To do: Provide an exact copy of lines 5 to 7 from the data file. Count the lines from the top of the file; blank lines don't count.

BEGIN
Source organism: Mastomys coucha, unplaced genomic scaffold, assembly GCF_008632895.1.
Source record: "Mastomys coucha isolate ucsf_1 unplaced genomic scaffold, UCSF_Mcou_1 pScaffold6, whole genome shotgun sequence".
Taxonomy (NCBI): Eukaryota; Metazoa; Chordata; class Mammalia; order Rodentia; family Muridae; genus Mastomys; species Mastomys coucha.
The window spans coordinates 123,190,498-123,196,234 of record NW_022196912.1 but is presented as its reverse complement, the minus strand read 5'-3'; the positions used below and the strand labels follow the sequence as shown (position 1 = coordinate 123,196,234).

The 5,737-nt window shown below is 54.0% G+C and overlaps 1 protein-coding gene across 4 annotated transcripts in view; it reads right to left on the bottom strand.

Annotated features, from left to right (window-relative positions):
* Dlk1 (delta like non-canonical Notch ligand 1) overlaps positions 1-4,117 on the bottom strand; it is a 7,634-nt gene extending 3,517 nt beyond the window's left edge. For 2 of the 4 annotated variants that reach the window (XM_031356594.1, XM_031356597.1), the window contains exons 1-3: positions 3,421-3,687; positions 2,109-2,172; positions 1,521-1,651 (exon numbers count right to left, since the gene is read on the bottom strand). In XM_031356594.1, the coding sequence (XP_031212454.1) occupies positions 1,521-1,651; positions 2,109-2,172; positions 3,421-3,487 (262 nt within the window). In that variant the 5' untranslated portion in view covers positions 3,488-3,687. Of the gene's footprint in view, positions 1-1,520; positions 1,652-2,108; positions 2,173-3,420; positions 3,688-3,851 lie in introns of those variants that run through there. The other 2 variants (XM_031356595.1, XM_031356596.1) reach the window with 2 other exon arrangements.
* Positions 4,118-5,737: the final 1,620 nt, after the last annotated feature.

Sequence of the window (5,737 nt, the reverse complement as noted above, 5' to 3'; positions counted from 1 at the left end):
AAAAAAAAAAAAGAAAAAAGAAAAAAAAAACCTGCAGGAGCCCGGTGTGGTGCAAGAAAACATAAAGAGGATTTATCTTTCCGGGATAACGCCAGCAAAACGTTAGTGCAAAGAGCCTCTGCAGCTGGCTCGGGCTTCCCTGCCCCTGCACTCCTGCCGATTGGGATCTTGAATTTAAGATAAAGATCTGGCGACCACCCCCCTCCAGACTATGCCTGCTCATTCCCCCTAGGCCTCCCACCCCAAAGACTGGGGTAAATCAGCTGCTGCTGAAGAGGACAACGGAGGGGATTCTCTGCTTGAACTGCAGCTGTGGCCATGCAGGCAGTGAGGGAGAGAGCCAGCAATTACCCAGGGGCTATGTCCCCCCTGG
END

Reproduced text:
The 5,737-nt window shown below is 54.0% G+C and overlaps 1 protein-coding gene across 4 annotated transcripts in view; it reads right to left on the bottom strand.

Annotated features, from left to right (window-relative positions):
* Dlk1 (delta like non-canonical Notch ligand 1) overlaps positions 1-4,117 on the bottom strand; it is a 7,634-nt gene extending 3,517 nt beyond the window's left edge. For 2 of the 4 annotated variants that reach the window (XM_031356594.1, XM_031356597.1), the window contains exons 1-3: positions 3,421-3,687; positions 2,109-2,172; positions 1,521-1,651 (exon numbers count right to left, since the gene is read on the bottom strand). In XM_031356594.1, the coding sequence (XP_031212454.1) occupies positions 1,521-1,651; positions 2,109-2,172; positions 3,421-3,487 (262 nt within the window). In that variant the 5' untranslated portion in view covers positions 3,488-3,687. Of the gene's footprint in view, positions 1-1,520; positions 1,652-2,108; positions 2,173-3,420; positions 3,688-3,851 lie in introns of those variants that run through there. The other 2 variants (XM_031356595.1, XM_031356596.1) reach the window with 2 other exon arrangements.